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Archive for December 9th, 2016

Kinesis Freestyle2 Keyboard vs. Linux

My old Microsoft Comfort Curve keyboard having gotten on in years, I picked up a Kinesis Freestyle2 (KB800B for PC) split keyboard:

Kinesis Freestyle2 - desk layout

Kinesis Freestyle2 – desk layout

The little hinged dingus (“Pivot Tether”) between the halves (“Keying Modules”) has two posts that pop into into sockets on the back of the halves and are retained by the two sliding latches. The cord connecting the halves allows 9 inches of separation; I don’t need that much, but more than zero seemed about right.

Kinesis also sells various staggeringly expensive (IMO) doodads that attach to the back of the keyboard to “tent” the middle upward with varying degrees of refinement. None of the doodads offer to raise the back of the keyboard, which I vastly prefer to the current flat or reverse-tilted recommendations.

The keyboard & trackballs rest on a homebrew shelf that slides out from where the desk used to have a center drawer, which puts the keyboard slightly above elbow height (heck, slightly above thigh height), whereupon tilting the keyboard puts the keys exactly where they should be. I bandsawed some wood into vaguely triangular sticks, topped them with foam sheets, and tinkered for best tilt. Works for me, anyhow.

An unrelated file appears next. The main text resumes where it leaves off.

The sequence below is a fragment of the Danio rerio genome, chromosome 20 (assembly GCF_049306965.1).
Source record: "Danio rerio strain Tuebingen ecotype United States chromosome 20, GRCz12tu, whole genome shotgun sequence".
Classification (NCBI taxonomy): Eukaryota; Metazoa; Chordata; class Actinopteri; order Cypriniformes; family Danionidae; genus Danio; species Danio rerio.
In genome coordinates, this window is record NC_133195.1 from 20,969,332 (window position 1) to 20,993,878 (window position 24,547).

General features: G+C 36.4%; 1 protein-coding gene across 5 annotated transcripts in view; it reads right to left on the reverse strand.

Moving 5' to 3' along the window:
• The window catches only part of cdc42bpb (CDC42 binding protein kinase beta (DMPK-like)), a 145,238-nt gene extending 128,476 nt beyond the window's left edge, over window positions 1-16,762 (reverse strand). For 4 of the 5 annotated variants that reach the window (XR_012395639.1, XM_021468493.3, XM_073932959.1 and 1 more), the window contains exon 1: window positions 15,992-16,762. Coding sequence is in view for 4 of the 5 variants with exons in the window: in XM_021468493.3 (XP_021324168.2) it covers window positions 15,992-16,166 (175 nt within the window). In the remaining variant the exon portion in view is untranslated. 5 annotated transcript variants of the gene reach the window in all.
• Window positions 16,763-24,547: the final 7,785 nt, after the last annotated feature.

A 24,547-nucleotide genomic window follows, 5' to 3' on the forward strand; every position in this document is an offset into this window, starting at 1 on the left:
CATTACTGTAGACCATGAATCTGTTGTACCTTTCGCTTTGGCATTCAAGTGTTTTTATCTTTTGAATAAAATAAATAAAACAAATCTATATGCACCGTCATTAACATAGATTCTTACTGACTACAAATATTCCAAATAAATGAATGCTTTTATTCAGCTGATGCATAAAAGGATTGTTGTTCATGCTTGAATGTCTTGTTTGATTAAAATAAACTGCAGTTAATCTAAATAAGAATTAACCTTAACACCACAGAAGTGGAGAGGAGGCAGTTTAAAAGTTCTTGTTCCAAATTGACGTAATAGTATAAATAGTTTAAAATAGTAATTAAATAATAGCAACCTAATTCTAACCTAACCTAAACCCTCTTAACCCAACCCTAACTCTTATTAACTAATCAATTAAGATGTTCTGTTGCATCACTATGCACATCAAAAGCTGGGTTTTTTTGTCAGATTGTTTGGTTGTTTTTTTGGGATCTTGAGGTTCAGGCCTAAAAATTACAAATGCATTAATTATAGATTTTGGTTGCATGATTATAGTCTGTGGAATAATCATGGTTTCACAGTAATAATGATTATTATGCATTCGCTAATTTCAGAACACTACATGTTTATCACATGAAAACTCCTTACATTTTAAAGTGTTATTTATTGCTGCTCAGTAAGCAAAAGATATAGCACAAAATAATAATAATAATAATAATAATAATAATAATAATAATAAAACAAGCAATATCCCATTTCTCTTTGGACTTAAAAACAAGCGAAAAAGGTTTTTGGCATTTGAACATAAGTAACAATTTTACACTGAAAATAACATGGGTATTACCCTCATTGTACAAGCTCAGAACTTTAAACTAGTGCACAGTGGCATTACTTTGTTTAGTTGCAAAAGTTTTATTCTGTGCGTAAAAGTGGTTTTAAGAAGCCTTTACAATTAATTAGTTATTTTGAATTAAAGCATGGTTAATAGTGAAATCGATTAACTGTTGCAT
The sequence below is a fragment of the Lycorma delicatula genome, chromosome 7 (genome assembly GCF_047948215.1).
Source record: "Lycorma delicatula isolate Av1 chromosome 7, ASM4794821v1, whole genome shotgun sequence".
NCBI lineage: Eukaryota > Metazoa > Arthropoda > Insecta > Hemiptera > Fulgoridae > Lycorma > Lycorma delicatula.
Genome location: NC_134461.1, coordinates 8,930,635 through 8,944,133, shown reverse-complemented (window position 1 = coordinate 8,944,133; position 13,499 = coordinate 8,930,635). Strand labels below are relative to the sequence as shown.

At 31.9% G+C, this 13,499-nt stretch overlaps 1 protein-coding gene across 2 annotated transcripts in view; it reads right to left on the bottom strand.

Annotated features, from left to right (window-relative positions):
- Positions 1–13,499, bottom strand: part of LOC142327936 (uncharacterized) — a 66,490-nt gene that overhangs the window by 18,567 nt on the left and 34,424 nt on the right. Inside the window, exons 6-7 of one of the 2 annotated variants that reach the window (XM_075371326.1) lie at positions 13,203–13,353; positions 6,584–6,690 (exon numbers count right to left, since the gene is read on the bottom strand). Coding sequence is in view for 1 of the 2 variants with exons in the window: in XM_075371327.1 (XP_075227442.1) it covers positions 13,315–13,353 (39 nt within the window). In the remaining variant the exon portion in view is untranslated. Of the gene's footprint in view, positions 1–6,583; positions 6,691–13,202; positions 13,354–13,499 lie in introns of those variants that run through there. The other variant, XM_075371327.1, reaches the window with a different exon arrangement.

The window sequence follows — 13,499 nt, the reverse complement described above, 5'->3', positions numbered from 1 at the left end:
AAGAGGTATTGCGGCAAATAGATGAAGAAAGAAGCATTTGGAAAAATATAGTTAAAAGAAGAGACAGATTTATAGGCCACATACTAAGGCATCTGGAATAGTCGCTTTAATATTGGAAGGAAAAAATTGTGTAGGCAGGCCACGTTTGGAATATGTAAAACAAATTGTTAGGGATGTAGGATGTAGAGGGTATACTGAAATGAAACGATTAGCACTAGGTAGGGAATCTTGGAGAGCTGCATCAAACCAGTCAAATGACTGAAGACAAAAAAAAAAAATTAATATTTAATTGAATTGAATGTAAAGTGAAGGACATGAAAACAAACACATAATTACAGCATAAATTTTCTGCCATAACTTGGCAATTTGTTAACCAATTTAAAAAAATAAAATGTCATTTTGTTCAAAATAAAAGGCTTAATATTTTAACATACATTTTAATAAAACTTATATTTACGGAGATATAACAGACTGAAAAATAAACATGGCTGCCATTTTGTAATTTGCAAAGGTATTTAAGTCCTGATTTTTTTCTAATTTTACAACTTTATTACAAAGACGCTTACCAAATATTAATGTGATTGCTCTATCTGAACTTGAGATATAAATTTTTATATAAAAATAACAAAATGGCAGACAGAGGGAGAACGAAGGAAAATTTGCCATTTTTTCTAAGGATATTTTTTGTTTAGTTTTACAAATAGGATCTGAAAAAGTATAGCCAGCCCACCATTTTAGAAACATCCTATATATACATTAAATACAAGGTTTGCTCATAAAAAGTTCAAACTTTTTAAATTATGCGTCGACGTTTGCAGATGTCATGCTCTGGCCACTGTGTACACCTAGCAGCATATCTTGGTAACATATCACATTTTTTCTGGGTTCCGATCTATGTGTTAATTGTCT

The Compatibility section of the Freestyle2 User Manual describes the “special driverless hot keys”: Most will also work with Linux. Four of them do not work, to the extent that they don’t even send key codes to exv. Some searching suggests this is an intractable problem, for reasons that make no sense to me. Their HID Usage Codes, whatever that might mean:

Kinesis Freestyle2 - inert key codes

Kinesis Freestyle2 – inert key codes

That’s only a minor inconvenience; I prefer a physical calculator and don’t spend much of my life listening to anything through the headphones.

For whatever it’s worth, the scroll ring on the most recent warranty replacement Kensington Expert “Mouse” (I think it’s the third) has worked flawlessly for years; they seem to have fixed the sudden death syndrome.

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